Paid Time Off (PTO) Policy
All full-time employees, working 4 or more 8-hour days a week, or more than 32 hours a week, will accrue Paid Time Off (PTO) hours according to the following schedule after your probational period ends and meeting full time status:
|Years of Service||Hours||Days per Year|
|1 Year||40 Hours||5 Days|
|2-5 Years||80 Hours||10 Days|
|6-10 Years||120 Hours||15 Days|
|11-20 Years||160 Hours||20 Days|
|21+ Years||240 Hours||30 Days|
An employee start date will be used to determine years of service. Example: an employee started on July 1st, 2018, they will have 1 week of PTO starting on July 1st, 2019 and it will expire on June 30th, 2020.
Vacation leave is defined as PTO. It must be requested at minimum two (2) weeks (15 days) in advance and must be approved by Phylisa Dever for the office staff and Joseph Dever for the technicians. PTO must be taken in 8-hour (1 day) increments and cannot be talled toward overtime. PTO is granted by seniority on years of service. When more than one employee in the same position or same department is requesting PTO, all requests may not be granted due to staffing concerns. PTO does not carry over to the next year if you do not use it. You will lose it if not used in that year and starts over once a new year begins. If an employee leaves the company and has have accrued PTO, it will be paid. PTO cannot be paid out, it must be used as designed.
In order for PTO to be used, a PTO form must be filled out and approved by appropriate manager.
No one may take more than two (2) consecutive weeks or more than two (2) weeks in a calendar month of PTO, unless they meet requirements for sick time, bereavement leave and/or FMLA. If one falls critically ill and will miss more than three (3) consecutive days of work, you may use your PTO, however a doctor’s note is required for approval.
Kingdom Communications would like to provide support for their employees in case of a tragedy. Bereavement leave will be provided. Bereavement is defined as death or illness/accident leading to death in the imminent future.
The reason for bereavement leave must be provided.
Bereavement leave is valid for the following relationships, considered immediate family: Father, Mother, Spouse, Children, Siblings, Grandparents and/or Grandchildren.
PTO may be used if bereavement leave complies with policy and proof provided.
Kingdom Communications will allow PTO to be used for FMLA if the reason complies with FMLA requirements, however once PTO is exhausted, the remainder of time off will not be paid. See below information.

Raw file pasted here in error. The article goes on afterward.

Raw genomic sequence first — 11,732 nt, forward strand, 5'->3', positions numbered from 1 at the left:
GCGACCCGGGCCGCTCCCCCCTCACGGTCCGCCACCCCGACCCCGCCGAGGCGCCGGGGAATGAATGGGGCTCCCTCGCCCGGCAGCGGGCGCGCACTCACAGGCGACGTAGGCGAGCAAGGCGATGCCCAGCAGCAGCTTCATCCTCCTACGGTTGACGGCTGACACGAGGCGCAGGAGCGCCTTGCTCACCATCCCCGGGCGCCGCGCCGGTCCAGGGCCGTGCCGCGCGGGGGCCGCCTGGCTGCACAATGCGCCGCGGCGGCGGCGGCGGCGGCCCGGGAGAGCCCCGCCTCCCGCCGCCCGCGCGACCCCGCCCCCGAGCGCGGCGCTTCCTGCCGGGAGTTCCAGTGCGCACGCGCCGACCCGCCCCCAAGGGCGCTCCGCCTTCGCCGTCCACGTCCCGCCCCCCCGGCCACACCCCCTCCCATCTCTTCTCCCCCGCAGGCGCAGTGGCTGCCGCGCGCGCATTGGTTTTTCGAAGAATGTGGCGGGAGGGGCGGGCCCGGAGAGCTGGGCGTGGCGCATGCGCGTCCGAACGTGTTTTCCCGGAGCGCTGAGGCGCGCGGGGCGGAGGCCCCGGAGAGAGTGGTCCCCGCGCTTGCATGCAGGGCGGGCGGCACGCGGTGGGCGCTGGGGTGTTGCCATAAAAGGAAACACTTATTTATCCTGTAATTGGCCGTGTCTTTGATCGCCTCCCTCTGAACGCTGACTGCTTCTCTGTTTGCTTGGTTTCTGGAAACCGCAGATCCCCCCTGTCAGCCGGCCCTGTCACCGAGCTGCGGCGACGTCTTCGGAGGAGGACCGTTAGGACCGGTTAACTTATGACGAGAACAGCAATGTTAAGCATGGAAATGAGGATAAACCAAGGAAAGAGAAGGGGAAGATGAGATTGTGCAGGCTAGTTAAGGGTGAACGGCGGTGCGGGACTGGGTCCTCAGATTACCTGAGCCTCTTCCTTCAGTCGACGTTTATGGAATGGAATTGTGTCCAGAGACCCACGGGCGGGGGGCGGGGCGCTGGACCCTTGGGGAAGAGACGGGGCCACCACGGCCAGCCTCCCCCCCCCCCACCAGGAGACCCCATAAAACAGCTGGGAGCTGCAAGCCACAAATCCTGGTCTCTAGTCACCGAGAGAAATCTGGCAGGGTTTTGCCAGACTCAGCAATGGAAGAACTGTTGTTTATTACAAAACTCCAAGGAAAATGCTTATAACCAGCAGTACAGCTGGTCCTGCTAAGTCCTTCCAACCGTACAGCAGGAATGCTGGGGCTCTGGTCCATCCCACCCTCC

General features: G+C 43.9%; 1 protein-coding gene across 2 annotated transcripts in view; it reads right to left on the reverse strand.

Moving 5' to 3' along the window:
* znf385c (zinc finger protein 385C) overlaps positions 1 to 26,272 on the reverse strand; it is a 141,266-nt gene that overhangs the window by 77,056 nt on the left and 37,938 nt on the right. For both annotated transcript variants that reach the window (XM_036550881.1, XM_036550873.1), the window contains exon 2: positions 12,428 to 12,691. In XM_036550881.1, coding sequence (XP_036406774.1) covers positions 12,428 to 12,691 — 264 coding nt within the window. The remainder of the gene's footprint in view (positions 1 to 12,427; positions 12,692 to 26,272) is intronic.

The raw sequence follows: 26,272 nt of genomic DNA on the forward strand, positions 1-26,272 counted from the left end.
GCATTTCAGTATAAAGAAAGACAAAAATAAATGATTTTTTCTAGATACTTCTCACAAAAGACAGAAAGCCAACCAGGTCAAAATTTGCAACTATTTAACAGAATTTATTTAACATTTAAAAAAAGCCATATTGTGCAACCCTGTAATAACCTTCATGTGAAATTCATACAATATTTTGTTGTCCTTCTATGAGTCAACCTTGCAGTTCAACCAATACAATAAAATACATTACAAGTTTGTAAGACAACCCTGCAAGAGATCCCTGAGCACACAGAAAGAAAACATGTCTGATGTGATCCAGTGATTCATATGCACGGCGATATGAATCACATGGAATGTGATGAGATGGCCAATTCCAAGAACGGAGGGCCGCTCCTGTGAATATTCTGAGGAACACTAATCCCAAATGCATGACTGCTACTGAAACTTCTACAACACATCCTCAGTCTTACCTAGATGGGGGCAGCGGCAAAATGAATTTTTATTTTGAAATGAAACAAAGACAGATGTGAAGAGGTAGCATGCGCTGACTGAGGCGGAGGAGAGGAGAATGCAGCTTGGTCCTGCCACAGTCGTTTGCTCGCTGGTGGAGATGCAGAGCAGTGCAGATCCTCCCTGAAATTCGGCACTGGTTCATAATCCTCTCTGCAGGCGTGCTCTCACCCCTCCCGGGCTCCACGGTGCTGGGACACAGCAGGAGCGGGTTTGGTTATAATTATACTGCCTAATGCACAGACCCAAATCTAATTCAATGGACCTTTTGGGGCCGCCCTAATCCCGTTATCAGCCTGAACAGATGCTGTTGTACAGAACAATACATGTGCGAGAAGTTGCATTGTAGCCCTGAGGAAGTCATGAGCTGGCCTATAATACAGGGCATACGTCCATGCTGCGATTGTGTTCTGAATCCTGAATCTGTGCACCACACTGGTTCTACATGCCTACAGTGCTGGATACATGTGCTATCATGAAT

The Family and Medical Leave Act (FMLA) is a federal law that provides eligible employees of covered employers with unpaid, job-protected leave for specified family and medical reasons. Eligible employees may take up to 12 work weeks of leave in a 12-month period for one or more of the following reasons:
- The birth of a son or daughter or placement of a son or daughter with the employee for adoption or foster care, and to bond with the newborn or newly-placed child.
- To care for a spouse, son, daughter or parent who has a serious health condition, including incapacity due to pregnancy and for prenatal medical care.
- For a serious health condition that makes the employee unable to perform the essential functions of his or her job, including incapacity due to pregnancy and for prenatal medical care.
- For any qualifying exigency arising out of the fact that a spouse, son, daughter or parent is a military member on convered active duty or call to covered active duty status.
Any eligible employee may also take up to 26 work weeks of leave during a single 12-month period to care for a covered service member with a serious injury or illness when the employee is the spouse, son, daughter, parent or next kin of the service member.
An eligible employee is limited to a combined total of 26 work weeks of leave any FMLA qualifying reasons during the single 12-month period. In addition to providing eligible employees an entitlement to leave, the FMLA requires that employers maintain employees’ health benefits during leave and restore employees to their same or an equivalent job after leave.
The law sets requirements for notice, by both the employee and the employer, and provides employers with the right to require certification of the need for FMLA leave in certain circumstances. The law protects employees from interference and retaliation for exercising or attempting to exercise their FMLA rights. The law also includes certain employer record keeping requirements.
The U.S. Department of Labor’s Wage and Hour Division is responsible for administering and enforcing the FMLA in any federal or state court of competent jurisdiction. The Wage and Hour Division is committed to stregthening compliance with the FMLA by providing assistance to employers and helping increase their knowledge of the law.
The Employer’s Guide to the Family and Medical Leave Act is desinged to provide essentaial information about the FMLA, including information about employers’ obligations under the law and the options available to employers in adminstering leave under the FMLA.
The Guide is organized to correspond to the order of events from an employee’s leave request to restoration of the employee to the same or equivalent job at the end of the employee’s FMLA leave. It also includes a topical index for ease of use.
The Department of Labor is providing this Guide in an effor to increase public awareness of the FMLA and the various departmental resources and services to the public. The publication is a guidance document that is subject to change in the furture.
The United States Code, Federal Register and the Code of Federal Regulations remain the official sources of legilative and regulatory information. For more information about the FMLA, please visit the Department’s website at dol.gov/whd/fmla